Bits 2 through 0 of H2 are unused and always set to 001.


If the hardware component corresponding to one of the remaining ten

bit-fields is present, the respective bit-field contains a non-zero

value describing the component. A value of zero marks the hardware

component as not present.


All hardware components are identified by a hardware identification

string obtained from the registry. Hashing this string provides the

value for the corresponding bit-field.


>>>> Hashing


The hash result is obtained by feeding the hardware identification

string into the MD5 message digest algorithm and picking the number of

bits required for a bit-field from predetermined locations in the

resulting message digest. Different predetermined locations are used

for different bit-fields. In addition, a hash result of zero is

avoided by calculating


Hash = (Hash % BitFieldMax) + 1


where BitFieldMax is the maximal value that may be stored in the

bit-field in question, e.g. 1023 for a 10-bit bit-field, and 'x % y'

denotes the remainder of the division of x by y. This results in

values between 1 and BitFieldMax. The obtained value is then stored in

the respective bit-field.


>>>> RAM bit-field


The bit-field related to the amount of RAM available to the operating

system is calculated differently. The seven valid values specify the

approximate amount of available RAM as documented in the following

table.


value | amount of RAM available

------+---------------------------

0 | (bit-field unused)

1 | below 32 MB

2 | between 32 MB and 63 MB

3 | between 64 MB and 127 MB

4 | between 128 MB and 255 MB

5 | between 256 MB and 511 MB

6 | between 512 MB and 1023 MB

7 | above 1023 MB


It is important to note that the amount of RAM is retrieved by calling

the GlobalMemoryStatus() function, which reports a few hundred

kilobytes less than the amount of RAM physically installed. So, 128 MB

of RAM would typically be classified as "between 64 MB and 127 MB".


>>>> Real-world example


Let us have a look at a real-world example. On one of our test systems

the hardware information consists of the following eight bytes.


0xC5 0x95 0x12 0xAC 0x01 0x6E 0x2C 0x32


Converting the bytes into H1 and H2, we obtain


H1 = 0xAC1295C5 and H2 = 0x322C6E01


Splitting H1 and H2 yields the next table in which we give the value

of each of the bit-fields and the information from which each value is

derived.


dw & | |

offset | value | derived from

-------+-------+-----------------------------------------------

H1 0 | 0x1C5 | '1234-ABCD'

H1 10 | 0x0A5 | '00C0DF089E44'

H1 20 | 0x37 | 'SCSI\CDROMPLEXTOR_CD-ROM_PX-32TS__1.01'

H1 27 | 0x15 | 'PCI\VEN_102B&DEV_0519&SUBSYS_00000000&REV_01'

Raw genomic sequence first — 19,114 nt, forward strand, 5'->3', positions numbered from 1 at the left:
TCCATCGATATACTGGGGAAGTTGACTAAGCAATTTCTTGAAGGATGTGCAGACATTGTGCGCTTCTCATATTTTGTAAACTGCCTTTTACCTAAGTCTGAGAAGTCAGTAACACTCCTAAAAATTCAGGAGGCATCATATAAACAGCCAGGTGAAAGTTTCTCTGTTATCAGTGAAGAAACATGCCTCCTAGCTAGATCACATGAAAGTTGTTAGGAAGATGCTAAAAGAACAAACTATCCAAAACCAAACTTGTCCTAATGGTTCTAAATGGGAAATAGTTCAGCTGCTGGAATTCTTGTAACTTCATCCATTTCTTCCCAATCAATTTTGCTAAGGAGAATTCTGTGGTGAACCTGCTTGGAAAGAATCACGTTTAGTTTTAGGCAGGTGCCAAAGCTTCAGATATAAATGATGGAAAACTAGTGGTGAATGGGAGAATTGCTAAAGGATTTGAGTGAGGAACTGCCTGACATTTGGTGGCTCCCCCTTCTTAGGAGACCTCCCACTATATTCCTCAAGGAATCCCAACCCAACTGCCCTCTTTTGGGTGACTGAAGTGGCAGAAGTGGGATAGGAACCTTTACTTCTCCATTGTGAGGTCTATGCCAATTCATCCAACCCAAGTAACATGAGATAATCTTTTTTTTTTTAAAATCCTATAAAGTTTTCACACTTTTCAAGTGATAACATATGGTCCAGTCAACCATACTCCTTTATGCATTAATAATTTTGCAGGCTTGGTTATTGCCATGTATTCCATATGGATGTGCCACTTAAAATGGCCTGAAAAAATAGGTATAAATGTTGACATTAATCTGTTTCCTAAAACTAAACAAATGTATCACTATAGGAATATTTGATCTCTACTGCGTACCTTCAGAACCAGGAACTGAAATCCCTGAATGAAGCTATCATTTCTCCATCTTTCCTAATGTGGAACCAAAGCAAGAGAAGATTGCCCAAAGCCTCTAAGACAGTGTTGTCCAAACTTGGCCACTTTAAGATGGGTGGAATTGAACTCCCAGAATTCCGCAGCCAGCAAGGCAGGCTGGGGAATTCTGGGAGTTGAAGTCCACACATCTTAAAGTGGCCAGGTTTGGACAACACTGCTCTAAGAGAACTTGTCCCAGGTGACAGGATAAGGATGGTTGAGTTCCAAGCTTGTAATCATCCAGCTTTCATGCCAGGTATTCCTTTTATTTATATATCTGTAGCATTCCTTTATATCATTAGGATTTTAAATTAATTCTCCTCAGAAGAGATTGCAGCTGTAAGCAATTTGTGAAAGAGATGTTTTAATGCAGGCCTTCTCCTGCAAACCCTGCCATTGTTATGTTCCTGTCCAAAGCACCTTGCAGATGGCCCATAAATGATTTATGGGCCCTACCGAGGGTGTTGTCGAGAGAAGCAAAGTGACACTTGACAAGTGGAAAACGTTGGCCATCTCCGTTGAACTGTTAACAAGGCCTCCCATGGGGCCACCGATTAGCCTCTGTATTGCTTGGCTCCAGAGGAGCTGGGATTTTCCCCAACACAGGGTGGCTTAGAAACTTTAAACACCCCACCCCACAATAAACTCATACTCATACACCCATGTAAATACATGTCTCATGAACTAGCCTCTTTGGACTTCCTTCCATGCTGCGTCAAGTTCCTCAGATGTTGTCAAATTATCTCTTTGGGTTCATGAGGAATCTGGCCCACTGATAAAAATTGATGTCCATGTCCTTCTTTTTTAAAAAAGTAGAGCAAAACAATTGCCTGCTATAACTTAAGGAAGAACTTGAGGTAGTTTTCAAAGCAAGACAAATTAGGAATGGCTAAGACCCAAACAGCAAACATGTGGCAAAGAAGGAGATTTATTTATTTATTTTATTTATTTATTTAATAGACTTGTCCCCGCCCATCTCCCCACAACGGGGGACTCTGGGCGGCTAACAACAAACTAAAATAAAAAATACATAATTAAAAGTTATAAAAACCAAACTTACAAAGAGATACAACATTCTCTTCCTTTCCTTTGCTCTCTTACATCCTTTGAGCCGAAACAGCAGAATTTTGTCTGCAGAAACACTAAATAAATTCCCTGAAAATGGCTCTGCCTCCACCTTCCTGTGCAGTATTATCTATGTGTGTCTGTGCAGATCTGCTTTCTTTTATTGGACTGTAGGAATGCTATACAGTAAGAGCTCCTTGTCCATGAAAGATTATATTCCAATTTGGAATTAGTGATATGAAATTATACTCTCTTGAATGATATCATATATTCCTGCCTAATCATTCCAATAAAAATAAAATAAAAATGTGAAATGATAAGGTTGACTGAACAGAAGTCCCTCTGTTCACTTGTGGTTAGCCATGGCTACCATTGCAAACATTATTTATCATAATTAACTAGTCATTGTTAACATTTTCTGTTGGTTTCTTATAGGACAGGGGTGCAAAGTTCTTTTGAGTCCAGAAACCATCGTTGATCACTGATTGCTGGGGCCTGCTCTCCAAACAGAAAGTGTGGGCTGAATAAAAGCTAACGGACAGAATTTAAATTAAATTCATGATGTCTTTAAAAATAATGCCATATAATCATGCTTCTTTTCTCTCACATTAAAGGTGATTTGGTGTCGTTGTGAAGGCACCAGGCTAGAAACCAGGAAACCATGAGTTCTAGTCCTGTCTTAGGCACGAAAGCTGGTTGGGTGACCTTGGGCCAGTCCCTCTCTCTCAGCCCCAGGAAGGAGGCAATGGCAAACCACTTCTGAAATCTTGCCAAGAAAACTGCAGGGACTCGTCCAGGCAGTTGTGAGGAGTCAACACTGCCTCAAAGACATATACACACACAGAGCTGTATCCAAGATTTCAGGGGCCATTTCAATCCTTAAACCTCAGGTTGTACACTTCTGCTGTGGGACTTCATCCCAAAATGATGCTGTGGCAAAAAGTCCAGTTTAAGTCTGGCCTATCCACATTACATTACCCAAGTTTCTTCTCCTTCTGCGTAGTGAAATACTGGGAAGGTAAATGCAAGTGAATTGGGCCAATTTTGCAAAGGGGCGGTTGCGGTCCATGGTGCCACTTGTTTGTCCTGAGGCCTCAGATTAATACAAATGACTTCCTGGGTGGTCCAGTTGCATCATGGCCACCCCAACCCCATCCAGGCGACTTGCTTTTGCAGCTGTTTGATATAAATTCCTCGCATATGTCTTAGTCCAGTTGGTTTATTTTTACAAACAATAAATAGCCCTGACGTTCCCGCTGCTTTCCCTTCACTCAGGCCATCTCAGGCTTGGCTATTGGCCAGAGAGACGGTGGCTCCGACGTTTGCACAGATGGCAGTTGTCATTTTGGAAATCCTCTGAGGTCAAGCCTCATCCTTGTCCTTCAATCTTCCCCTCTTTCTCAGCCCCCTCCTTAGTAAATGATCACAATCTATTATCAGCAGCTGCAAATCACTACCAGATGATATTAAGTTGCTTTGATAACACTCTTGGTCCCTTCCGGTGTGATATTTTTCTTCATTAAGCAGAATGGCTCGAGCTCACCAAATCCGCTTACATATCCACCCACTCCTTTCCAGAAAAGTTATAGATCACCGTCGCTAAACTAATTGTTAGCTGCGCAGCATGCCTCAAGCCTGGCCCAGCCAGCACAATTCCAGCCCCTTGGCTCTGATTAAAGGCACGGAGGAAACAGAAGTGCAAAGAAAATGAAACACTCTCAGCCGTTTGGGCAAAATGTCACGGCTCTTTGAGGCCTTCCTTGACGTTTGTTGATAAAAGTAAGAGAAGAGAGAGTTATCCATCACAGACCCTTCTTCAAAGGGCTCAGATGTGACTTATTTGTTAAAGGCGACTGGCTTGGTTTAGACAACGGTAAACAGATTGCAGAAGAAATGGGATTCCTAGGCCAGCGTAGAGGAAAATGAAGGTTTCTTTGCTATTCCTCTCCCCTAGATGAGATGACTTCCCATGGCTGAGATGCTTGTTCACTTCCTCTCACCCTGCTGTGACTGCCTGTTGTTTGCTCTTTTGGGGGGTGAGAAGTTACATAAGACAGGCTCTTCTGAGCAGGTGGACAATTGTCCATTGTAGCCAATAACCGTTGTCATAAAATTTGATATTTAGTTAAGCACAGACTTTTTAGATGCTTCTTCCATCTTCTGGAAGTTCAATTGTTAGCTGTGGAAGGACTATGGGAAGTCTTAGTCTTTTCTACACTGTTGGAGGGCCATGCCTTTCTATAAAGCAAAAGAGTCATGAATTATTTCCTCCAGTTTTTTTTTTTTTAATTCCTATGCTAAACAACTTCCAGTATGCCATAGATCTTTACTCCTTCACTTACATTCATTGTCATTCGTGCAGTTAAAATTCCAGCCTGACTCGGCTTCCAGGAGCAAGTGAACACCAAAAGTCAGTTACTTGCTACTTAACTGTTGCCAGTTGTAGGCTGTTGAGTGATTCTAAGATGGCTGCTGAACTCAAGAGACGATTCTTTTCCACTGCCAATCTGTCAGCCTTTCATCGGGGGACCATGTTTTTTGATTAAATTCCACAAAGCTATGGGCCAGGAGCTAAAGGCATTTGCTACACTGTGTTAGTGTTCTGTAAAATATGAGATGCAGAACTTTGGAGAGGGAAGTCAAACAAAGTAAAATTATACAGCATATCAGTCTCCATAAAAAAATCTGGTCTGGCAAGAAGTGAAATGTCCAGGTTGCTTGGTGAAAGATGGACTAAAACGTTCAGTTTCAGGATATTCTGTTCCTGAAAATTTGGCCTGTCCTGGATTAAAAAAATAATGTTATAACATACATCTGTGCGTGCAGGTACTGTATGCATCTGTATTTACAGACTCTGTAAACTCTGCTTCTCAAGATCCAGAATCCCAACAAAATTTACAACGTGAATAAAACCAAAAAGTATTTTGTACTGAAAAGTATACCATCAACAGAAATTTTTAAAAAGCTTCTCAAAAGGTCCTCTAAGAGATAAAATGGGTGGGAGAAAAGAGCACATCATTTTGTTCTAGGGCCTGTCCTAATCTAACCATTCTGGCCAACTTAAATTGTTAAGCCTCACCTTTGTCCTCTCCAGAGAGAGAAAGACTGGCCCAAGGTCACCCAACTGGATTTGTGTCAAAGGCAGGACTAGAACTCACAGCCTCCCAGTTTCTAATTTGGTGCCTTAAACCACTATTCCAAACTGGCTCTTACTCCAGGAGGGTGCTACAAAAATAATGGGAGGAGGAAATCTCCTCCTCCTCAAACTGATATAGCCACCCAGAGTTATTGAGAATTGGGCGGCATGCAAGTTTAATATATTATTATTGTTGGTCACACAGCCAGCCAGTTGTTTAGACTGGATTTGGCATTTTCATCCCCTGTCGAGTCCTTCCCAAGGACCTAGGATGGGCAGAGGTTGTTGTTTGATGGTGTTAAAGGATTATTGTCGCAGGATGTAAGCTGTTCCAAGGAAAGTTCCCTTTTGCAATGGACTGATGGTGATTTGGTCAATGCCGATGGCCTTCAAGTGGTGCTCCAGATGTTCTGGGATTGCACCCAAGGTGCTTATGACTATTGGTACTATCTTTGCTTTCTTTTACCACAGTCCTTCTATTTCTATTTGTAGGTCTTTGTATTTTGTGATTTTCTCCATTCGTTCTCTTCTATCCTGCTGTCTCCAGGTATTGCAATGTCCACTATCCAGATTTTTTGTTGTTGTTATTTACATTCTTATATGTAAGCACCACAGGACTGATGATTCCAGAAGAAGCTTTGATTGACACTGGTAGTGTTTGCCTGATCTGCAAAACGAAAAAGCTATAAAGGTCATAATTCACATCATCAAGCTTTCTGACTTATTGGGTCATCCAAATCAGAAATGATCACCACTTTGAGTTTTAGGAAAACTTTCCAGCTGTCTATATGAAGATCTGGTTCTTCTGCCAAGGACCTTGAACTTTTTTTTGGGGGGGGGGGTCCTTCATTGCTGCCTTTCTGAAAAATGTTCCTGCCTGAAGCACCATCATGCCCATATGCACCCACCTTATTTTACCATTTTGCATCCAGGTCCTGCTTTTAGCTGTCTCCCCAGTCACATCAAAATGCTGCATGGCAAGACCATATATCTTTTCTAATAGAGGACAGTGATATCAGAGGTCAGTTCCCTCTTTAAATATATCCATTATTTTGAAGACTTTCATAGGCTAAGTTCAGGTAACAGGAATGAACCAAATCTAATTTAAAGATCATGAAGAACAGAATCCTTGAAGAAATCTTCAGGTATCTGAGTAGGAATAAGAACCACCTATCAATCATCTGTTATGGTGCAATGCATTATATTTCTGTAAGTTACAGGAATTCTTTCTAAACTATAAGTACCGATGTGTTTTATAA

H2 0 | 0x1 | (unused, always 0x1)

H2 3 | 0x00 | (CPU serial number not present)

H2 9 | 0x37 | 'SCSI\DISKIBM_____DCAS-34330______S65A'

H2 16 | 0x0C | 'PCI\VEN_9004&DEV_7178&SUBSYS_00000000&REV_03'

H2 21 | 0x1 | 'PCI\VEN_8086&DEV_7111&SUBSYS_00000000&REV_01'

H2 25 | 0x1 | 'GenuineIntel Family 6 Model 3'

H2 28 | 0x3 | (system has 128 MB of RAM)

H2 31 | 0x0 | (system is not dockable)


>>> Using XPDec


XPDec is a utility to be run from the command prompt. It may be

invoked with one of four command line options to carry out one of four

tasks.


>>>> XPDec -i


This option enables you to access the information hidden in an

Installation ID. It decodes the Installation ID, decrypts it, and

displays the values of the hardware bit-fields as well as the Product

ID of your product. Keep in mind that the last three digits of the

Product ID contained in the Installation ID are randomly selected and

differ from the Product ID displayed by Internet Explorer.


The only argument needed for the '-i' option is the Installation ID,

as in


XPDec -i 002666-077894-484890-114573-XXXXXX-XXXXXX-XXXXXX-XXXXXX-XX


>>>> XPDec -p


To help you trace the origin of your Product ID, this option decodes a

Product Key and displays the Raw Product Key as it would be used in a

Product ID.


The only argument needed for the '-p' option is the Product Key, as in


XPDec -p FFFFF-GGGGG-HHHHH-JJJJJ-KKKKK


Note that this option does not verify the digital signature of the

Product Key.


>>>> XPDec -v


This option calculates the hash of a given volume serial number. It

was implemented to illustrate our description of string hashing. First

use '-i' to display the hardware bit-fields. Then use this option to

verify our claims concerning the volume serial number hash.


The only argument needed for the '-v' option is the volume serial